December 2, 2010

Limiting access to “the record” of HPRB complainant-applicants

Administrative Law
Health Professions Review Board
Professional Regulation

Complainants under the Health Professions Act are not parties at the inquiry committee stage, but acquire party status upon seeking a review before the Health Professions Review Board. A complainant may not, however, be the patient receiving the services subject to complaint. Significant confidentiality concerns can therefore arise where, for example, the complainant is adverse in interest to the patient whose health records came before the inquiry committee addressing the complaint, and consequently before the HPRB.

Such a scenario arose in Complainant v. The College of Psychologists of British Columbia, HPRB Decision No. 2010-HPA-0016(a) (December 30, 2010), where the applicant for review had filed a complaint with the College of Psychologists, alleging misconduct by a psychologist who had assessed the complainant’s adult child, and included in her report patient comments about the complainant which the complainant said were patently false. Upon the complainant applying for review, which would normally lead to the entire record being disclosed to the complainant, both the College and the member applied for the complainant’s access restricted under s.42 of the Administrative Tribunals Act, S.B.C. 2004, c. 45.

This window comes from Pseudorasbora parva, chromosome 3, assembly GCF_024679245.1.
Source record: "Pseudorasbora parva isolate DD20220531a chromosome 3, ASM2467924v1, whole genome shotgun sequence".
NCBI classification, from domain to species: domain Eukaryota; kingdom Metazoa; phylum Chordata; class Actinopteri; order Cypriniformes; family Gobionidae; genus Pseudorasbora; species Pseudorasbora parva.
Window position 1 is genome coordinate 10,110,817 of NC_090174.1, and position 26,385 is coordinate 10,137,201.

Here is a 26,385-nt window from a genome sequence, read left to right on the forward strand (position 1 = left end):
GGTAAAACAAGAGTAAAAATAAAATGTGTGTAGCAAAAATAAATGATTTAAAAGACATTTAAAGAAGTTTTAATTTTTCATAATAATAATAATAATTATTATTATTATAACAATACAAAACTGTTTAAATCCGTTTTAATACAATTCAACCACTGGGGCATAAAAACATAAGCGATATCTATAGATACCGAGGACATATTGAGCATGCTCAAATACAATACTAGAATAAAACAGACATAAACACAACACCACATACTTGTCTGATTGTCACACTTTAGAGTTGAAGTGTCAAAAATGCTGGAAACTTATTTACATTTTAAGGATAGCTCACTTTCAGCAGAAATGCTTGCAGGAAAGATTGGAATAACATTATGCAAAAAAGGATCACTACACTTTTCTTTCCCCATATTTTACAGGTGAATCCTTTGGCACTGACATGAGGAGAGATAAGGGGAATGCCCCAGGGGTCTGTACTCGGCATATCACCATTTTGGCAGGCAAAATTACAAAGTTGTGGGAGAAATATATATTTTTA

The HPRB decided the complainant’s interest in disclosure were outweighed by the adverse consequences of full disclosure on the administration of justice, where the complainant was not the patient, did not represent the patient, did not have the patient’s consent to see the patient’s medical records, and only saw the assessment report because it had been left in a drawer. The panel noted the patient’s confidentiality interest was entitled to great weight where the patient had not given consent, and had entrusted her personal information to a professional for medical purposes. The complainant did not, by seeing the original report, acquire a greater right to see related clinical records, and she could still advance her case based on what she had seen and recorded. The balance of the record to be disclosed would provide her opportunity to challenge the investigation process, and the reasonableness of the inquiry committee’s decision.

Lisa C. Fong represented the College in this matter.

The College of Psychologists of British Columbia, HPRB Decision No. 2010-HPA-0016(a) (December 30, 2010)